As to the apologetic enterprise as a whole, I take exception with the way you’ve characterized it. It is the case that every human society holds to some form of narrative or other that makes life intelligible to its members. This narrative will include certain beliefs and evaluations which are of central importance, and are thus understood to be worth defending. In the contemporary west for instance the notions of freedom and liberty are among such items. To characterize theists who wish to defend centrally important doctrines of their as “prejudiced” or as having decided the matter prior to inquiry seems to miss this larger point. It is not only consistent with the pursuit of truth that we seek to defend those beliefs we hold dear, but if we are lovers of truth it is necessary that we do so. The issue here is not that we oughtn’t to have certain pre-theoretical commitments, nor even that we oughtn’t to allow them to influence our theoretical inquiries. The real target of your criticism rather ought to be the intellectual vices (e.g. dishonesty, sloth, cowardice, gullibility, arrogance and folly) which would prevent one from responsibly engaging in discourse with those who held contrary views, or rightly grasping that a cherished belief has been shown to be mistaken. To be sure some Christian apologists exemplify these vices (though they are not the only ones). However we must distinguish between these individuals and the field itself, and criticisms of the former cannot be generalized to the latter.

    As to the specific concerns with Erhman’s critics, as I said, I have not yet had opportunity to read them (or him) so I cannot comment here. Possibly your analysis is correct, I don’t know.

    • Santi Tafarella says:


      Everything you say above is in the realm of plausibility. In other words, if you’re really determined to get from point A (the scant evidence for an afterlife) to point B (heaven and hell exist), you’re not violating any laws of logic, strictly speaking, to get there. But it seems to me that you are hanging a great deal on very, very little. What you say is logically possible, and you can spin Occam’s razor in ways that make belief in an afterlife seem a straightforward induction from what little we know, but are there really any truly good reasons to think the afterlife is a fact? Maybe I’m just being pessimistic, but it seems not.

      For instance, while I agree that testimony is a form of evidence, the sorts of testimony that, through history, have been offered up as “otherworld journeys” have always had a strong cultural component. Buddhists see Buddha in the tunnel of light; Catholics Mary; ancient Romans angels in Roman dress, etc.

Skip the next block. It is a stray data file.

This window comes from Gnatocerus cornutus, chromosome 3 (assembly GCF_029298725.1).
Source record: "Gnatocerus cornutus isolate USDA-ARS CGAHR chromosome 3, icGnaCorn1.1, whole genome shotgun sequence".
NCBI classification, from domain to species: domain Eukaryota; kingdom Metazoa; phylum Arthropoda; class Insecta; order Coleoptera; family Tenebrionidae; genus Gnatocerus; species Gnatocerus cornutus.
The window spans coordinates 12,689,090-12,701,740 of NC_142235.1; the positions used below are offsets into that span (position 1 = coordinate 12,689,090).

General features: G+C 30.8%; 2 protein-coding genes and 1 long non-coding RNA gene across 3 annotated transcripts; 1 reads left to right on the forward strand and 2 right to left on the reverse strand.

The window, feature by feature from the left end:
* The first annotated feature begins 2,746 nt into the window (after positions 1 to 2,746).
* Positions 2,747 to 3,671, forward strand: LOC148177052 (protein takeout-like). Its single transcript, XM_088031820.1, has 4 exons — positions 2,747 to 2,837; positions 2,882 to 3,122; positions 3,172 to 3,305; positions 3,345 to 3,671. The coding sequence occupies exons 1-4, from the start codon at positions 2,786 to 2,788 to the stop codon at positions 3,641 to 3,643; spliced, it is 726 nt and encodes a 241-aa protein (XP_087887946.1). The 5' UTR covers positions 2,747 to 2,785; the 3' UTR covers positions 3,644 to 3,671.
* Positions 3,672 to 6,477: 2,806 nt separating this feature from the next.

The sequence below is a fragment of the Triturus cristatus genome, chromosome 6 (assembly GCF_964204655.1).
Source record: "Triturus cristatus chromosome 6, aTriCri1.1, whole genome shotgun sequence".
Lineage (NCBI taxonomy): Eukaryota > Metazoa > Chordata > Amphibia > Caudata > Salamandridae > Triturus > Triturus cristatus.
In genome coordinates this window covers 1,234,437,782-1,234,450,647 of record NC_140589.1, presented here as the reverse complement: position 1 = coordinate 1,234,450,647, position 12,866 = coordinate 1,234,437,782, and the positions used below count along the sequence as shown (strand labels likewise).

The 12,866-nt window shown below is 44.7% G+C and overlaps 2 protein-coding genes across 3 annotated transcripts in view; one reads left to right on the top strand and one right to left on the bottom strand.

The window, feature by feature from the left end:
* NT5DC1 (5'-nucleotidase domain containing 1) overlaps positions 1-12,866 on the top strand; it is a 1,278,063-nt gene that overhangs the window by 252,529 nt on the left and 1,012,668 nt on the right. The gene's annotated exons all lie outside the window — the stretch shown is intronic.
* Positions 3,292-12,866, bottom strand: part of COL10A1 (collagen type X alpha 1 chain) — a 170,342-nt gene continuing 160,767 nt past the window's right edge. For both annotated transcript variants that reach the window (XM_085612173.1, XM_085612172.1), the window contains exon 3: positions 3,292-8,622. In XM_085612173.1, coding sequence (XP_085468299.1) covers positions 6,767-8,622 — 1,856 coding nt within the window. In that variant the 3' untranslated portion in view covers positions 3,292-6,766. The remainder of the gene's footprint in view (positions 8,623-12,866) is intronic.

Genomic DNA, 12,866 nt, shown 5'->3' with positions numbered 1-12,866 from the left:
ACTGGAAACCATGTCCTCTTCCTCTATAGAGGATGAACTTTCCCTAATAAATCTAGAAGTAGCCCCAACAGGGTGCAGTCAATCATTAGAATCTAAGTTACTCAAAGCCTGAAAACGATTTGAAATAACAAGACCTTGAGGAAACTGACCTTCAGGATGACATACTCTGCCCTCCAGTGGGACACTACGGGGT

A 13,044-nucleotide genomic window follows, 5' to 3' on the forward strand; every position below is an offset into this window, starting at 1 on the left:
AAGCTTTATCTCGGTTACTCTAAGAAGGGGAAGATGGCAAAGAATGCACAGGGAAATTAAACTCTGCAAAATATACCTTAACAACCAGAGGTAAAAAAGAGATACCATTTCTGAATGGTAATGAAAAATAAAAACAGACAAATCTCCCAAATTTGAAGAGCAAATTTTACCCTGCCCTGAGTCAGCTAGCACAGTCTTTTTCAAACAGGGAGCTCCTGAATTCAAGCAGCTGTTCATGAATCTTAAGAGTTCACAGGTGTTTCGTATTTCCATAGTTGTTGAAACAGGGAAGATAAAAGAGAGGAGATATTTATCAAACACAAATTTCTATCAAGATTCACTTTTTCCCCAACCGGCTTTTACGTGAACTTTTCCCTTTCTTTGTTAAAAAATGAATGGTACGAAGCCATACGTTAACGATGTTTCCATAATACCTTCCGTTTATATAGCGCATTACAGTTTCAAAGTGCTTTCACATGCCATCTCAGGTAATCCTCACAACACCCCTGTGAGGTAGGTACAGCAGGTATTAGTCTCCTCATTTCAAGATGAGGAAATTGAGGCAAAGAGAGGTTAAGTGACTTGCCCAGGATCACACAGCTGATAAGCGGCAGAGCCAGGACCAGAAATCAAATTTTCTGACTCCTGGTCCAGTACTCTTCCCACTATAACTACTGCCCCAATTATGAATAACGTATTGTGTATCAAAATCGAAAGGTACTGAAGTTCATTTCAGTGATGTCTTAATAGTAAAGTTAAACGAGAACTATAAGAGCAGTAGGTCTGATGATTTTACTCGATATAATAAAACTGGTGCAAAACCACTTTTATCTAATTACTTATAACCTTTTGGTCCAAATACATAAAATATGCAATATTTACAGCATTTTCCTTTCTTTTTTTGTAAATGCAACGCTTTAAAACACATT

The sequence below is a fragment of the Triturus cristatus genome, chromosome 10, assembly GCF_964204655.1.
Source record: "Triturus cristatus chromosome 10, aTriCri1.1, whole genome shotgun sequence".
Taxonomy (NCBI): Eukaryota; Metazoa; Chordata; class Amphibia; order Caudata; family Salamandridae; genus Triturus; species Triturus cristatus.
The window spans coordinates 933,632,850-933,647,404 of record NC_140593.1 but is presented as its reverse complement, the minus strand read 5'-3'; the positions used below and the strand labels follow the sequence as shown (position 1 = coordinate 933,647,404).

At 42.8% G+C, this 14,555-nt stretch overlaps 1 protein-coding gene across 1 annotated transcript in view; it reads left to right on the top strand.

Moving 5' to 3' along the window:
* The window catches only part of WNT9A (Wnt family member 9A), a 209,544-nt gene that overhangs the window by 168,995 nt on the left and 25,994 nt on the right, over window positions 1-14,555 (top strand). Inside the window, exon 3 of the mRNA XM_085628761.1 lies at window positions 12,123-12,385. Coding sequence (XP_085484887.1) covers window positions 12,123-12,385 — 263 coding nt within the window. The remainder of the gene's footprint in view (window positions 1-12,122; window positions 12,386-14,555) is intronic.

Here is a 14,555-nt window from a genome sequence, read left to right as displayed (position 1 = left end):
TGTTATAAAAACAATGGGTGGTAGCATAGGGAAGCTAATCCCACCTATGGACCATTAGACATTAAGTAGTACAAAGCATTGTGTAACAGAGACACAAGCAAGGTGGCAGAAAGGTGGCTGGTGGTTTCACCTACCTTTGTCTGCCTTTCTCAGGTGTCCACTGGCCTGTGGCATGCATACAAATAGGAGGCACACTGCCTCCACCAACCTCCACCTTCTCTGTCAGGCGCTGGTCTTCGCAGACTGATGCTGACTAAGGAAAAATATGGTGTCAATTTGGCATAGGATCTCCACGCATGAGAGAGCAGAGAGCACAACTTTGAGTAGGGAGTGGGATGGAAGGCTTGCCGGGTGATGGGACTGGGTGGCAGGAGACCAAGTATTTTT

This can be rationalized as God giving people familiar images to ease them into the new state, or even that Satan is tricking non-Evangelicals with delusional images just before tumbling their souls into hell. But these sorts of “ad hoc-ing” rationalizations can be tagged onto the data of the testimony forever and ever, amen. Lots of things are logically possible here, but only one thing is true.

      And sometimes surprising things happen in these otherworld journeys (whether via NDEs or via DMT/mushroom based hallucinogenic experiences), to be sure, but this is true of dreams as well. Our dreams often surprise us. The simplest explanation is that NDEs are dream states of a very specific sort.

      By the way, my favorite NDE story of all time is Pam Reynolds’s, which you can probably find at YouTube.

      In any event, this sort of testimony would be substantially strengthened if the experiencer came back with some sort of knowledge that confirmed the supernatural nature of the experience. For example, if the person saw God and was told by God where a pot of gold was buried, or how to solve our energy problems, or the solution to an equation in physics, or what would happen in the future, that would be interesting. But this never happens. Never. It’s always some culturally conditioned generalization about love or connectedness that the experiencer returns with. And the sensibility rarely challenges pop cultural expectations (angels never critique capitalism; they focus on family, not strangers; they never tell experiencers what happened to the souls of those Jews who died in the Holocaust, etc.). For such a vivid and large-seeming experience, the actual content is always small. People are never spared from death and forced to return to their bodies for the purpose of telling the world anything it doesn’t already know.

      But all of this is kind of absurd to talk about really, especially after the Holocaust. It’s very, very hard to speak of God’s existence and of human history going according to a divine plan–and of the possibility of hell especially–after the Holocaust. Adorno once said it’s absurd to write poetry after the Holocaust, and it seems to me equally ridiculous to speculate on theology as well. The Holocaust pretty much killed off the traditional God hypothesis (in my view). In any event, no contemporary apologist can be taken seriously who cannot offer a sane account of the Holocaust as part of a personal God’s plan, and there really is no sane account of this on theistic terms. Whatever is said about the Holocaust and God tends to run pretty quickly to the grotesque and morally repugnant. The Holocaust poses difficulties for theology that are more than just the traditional problem of suffering.

      Christians have an especially problematic issue here because the Holocaust was the fruit of Christian antisemitism percolating in Europe for millenia. And the New Testament is full of antisemitic tropes (the Jews were responsible for the death of God; Jews are of the Synagogue of Satan; their hearts are hard; the Antichrist will be a Jew; God destroyed Jerusalem in 70 AD because Jews crucified Christ; Jews spread malicious rumors that Jesus never raised from the dead; Jews were the chief enemies of Paul’s preaching; Jews that don’t convert are going to hell, etc.). Hitler just plucked the low-hanging fruit from the Christian tree of historic Christian antisemitism. It was its logical extension put into a nationalist and bureaucratic context. And a tree is known for its fruit.